The Job ADVERT. Not Job Description. ADVERT.
This to me, means we need to create something that sells to our target audience (candidates) and has the potential to create a feeling of missing out if they don’t apply.
Whilst, of course, remaining honest, authentic and in line with the job itself.
So on a special 99th episode of Talent & Growth, I shared my philosophy in transforming job specifications into talent-attracting ads.
Your job advert is the first step in converting talent into customers, so it’s essential to get it right if you want to attract the best (or any!) people.
But before we get to my 9 steps, does your business need a hiring health check? As we head into 2023, are you looking to understand the health of your hiring and talent acquisition function?
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Now, the 9 steps to job advert success!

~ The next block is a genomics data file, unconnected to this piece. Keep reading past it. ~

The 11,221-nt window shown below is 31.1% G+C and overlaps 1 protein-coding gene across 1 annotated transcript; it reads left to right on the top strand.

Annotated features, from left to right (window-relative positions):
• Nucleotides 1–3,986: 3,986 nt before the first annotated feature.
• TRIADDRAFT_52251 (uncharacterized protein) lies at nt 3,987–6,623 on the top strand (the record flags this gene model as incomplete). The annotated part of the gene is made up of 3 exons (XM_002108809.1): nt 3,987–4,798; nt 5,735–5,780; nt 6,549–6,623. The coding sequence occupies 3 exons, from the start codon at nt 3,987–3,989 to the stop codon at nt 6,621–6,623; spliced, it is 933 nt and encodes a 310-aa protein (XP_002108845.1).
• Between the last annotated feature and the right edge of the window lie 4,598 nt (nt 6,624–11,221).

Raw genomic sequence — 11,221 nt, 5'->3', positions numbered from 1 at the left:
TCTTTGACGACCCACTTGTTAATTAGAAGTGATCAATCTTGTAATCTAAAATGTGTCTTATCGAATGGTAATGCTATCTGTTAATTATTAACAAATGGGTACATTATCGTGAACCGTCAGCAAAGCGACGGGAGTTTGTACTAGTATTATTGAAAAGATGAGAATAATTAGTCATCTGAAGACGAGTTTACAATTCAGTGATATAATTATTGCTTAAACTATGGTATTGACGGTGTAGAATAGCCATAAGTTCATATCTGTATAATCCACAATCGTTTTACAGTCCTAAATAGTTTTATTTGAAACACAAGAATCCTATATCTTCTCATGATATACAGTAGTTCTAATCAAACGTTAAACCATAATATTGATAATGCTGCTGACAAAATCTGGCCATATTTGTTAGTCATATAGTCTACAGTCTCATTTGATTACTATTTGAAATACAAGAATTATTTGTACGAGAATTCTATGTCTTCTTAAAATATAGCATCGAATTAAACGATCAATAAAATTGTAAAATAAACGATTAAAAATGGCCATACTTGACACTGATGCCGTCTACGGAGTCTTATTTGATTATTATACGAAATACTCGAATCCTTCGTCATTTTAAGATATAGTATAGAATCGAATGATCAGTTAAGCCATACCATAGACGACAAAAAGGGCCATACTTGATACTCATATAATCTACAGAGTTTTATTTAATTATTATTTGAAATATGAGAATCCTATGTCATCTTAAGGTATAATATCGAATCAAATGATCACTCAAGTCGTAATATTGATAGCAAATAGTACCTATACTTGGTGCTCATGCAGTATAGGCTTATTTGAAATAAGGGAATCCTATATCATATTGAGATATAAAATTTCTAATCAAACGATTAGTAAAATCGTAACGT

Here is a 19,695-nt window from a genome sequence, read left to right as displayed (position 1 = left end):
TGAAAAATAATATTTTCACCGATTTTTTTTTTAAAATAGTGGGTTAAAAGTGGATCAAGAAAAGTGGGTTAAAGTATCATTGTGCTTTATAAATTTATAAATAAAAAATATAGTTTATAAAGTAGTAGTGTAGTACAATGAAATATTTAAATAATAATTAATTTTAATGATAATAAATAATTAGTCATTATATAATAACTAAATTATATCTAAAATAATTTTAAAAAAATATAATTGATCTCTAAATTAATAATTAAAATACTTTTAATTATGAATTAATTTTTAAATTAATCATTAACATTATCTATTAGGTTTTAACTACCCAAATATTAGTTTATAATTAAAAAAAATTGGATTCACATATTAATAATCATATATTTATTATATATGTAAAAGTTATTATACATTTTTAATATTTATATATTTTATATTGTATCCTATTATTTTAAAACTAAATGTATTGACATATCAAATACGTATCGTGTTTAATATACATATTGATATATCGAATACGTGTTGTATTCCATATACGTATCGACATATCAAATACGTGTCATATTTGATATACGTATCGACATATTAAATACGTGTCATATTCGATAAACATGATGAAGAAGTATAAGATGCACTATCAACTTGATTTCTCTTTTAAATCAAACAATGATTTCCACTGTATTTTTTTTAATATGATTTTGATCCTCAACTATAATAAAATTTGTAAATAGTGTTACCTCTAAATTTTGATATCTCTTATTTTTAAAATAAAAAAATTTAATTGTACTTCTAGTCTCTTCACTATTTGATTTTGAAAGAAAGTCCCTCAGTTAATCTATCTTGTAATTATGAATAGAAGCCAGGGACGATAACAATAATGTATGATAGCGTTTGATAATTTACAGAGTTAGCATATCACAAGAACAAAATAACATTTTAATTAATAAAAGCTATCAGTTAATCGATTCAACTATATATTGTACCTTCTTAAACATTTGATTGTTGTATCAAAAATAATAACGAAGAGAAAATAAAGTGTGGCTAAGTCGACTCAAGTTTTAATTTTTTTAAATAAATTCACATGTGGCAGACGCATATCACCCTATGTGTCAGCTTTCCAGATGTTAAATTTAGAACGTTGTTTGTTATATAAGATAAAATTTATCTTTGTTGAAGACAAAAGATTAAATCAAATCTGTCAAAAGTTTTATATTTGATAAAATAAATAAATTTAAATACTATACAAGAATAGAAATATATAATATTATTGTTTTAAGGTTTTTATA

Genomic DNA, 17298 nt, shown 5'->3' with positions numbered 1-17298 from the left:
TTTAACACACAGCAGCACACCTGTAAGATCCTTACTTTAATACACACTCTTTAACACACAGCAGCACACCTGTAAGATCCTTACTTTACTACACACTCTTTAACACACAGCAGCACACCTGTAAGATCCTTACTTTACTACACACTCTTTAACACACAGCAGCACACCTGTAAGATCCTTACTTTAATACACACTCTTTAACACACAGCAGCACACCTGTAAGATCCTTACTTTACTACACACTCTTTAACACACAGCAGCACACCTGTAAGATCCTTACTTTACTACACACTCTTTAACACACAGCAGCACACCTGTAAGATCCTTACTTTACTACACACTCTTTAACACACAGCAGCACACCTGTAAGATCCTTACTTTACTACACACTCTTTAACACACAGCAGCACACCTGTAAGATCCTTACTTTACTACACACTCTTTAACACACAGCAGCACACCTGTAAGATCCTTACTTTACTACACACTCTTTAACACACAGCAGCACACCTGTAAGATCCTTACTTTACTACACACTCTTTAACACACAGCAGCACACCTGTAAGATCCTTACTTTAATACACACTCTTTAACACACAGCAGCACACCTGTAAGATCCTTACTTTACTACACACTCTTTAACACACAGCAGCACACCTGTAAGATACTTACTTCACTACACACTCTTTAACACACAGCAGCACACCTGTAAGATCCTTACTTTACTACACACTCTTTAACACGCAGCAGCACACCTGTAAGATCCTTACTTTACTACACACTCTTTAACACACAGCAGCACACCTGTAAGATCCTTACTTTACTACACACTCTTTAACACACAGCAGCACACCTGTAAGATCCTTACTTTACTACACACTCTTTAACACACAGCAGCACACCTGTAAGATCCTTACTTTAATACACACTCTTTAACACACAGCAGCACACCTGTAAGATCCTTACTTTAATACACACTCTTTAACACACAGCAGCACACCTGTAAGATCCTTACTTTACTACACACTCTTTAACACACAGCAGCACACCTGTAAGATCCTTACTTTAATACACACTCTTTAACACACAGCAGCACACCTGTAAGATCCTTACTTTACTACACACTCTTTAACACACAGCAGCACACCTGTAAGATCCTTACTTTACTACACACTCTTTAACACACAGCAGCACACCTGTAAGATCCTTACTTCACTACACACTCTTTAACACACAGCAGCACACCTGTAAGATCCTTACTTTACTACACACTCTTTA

1) Get candidates hooked with a purpose
People want to know that what they’re working on matters. Put the purpose of the business in your advert’s headline and share how the company is changing things for their customers, sector or industry to align candidates with their mission. You’re inviting candidates to be part of something bigger. It’s all about tapping into the motivation that gets your candidates up in the morning.
2) Advertise potential achievements
Once you’ve aligned candidates with the company’s purpose, it’s time to tell them what the role will allow them to achieve. When they look back on their time with your client, what could they be proud of? Ask the hiring managers, ‘What would people be able to say they did here?’ That is a selling point. Promote development when you talk about the role, and tell candidates what new skills they’ll gain, who they’ll be learning from and how it will advance their career.
3) Prioritise progression
Talk about the progression path for the role. Be transparent about the process, such as ‘If you do well for this amount of time, and we set the clear deliverables, then you’re going to end up here.’ You’re not just selling candidates the next six months; you’re offering them a future with the company.